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Implementing the CIS 20 Critical Security Controls: Building Upon Foundational Cyber Hygiene

Most successful cyber attacks exploit known vulnerabilities for which patches are available, or take advantage of weak configuration settings that could have been easily hardened. You can significantly lower the risk of being victimized by this type of common, preventable attack by adopting the Center for Internet Security’s Critical Security Controls (CSCs).

This set of 20 structured InfoSec best practices offers a methodical and sensible plan for securing your IT environment, and maps to most security control frameworks, government regulations, contractual obligations and industry mandates.

The CSCs were first developed in 2008 and are periodically updated by a global community of volunteer cybersecurity experts from government, academia and industry. “The CIS Controls provide a prioritized approach to cyber security, starting with the most essential tasks and progressing to more sophisticated techniques,” Tony Sager, CIS Chief Evangelist, wrote recently.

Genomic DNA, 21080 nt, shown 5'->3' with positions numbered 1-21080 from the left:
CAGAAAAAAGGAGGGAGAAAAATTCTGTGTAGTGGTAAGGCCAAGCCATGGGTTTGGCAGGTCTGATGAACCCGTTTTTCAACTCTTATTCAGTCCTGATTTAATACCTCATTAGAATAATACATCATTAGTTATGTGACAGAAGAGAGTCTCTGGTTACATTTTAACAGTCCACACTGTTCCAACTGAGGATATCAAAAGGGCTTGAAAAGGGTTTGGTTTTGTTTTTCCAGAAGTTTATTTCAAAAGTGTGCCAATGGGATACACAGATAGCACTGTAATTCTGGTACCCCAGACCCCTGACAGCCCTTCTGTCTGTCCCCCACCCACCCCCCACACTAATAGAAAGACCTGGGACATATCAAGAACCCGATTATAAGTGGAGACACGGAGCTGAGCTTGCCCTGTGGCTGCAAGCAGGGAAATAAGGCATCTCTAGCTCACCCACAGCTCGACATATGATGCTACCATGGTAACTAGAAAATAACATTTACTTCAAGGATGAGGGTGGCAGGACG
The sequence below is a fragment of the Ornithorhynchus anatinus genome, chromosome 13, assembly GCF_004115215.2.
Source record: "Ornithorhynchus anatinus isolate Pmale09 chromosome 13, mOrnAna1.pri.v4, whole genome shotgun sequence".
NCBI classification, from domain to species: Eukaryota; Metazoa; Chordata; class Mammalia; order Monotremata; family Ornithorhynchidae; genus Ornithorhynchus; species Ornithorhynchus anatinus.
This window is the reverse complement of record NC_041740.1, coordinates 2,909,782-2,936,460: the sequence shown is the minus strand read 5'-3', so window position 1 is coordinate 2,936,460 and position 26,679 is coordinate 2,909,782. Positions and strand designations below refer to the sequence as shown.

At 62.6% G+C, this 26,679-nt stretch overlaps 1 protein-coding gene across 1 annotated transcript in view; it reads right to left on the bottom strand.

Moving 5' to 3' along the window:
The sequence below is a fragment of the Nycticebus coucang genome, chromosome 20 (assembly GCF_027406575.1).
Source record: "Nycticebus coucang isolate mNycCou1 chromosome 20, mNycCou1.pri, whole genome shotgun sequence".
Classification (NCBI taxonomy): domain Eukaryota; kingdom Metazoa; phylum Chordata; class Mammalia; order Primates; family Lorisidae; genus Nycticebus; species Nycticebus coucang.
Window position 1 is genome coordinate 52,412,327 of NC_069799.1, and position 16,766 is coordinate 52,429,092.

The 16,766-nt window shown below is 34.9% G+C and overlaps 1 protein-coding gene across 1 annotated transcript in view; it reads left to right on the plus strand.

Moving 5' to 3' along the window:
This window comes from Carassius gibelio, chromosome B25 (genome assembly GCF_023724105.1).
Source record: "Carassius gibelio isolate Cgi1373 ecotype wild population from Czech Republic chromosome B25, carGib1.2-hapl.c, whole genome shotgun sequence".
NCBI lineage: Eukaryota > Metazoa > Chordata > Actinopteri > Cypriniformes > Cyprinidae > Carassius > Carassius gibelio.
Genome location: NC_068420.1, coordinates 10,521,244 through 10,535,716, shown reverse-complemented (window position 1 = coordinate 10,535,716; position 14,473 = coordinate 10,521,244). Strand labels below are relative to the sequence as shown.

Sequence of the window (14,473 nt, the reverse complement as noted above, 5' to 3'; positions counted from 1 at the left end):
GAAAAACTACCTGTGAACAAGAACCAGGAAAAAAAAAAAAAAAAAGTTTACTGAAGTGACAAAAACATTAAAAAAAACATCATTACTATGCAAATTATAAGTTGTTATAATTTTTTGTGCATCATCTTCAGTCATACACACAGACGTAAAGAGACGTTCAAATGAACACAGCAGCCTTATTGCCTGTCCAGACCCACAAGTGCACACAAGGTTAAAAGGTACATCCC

In this blog series, we’re explaining how Qualys Cloud Platform — a single, integrated, end-to-end platform for discovery, prevention, detection, and response — and its Qualys Cloud Apps can help security teams of any size to broadly and comprehensively adopt the CIS controls.

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New ‘Silence’ Banking Trojan copies Carbanak to Steal from Banks (Analysis with IOCs)

Dark Reading is reporting on a new banking trojan called ‘Silence’ that mimics techniques similar to the Carbanak hacker group targeting banks and financial institutions.  The attack vector is similar – target individuals using spear-phish emails to trick them into running a malicious attachment which will connect to download a dropper to further infect the user’s machine.  This attack does not use an exploit against a vulnerability, but rather takes advantage of social engineering to fool the user into executing the malicious payload and infecting their machine.

Silence is interesting in that the trojan’s capabilities include a screen grabber that will take multiple screenshots of the user’s active monitor and upload the real-time stream to a command and control server for monitoring by the adversary.  This technique allows the threat actor to identify which users have access to specific banking applications, systems, and accounts that they can use for financial gain.

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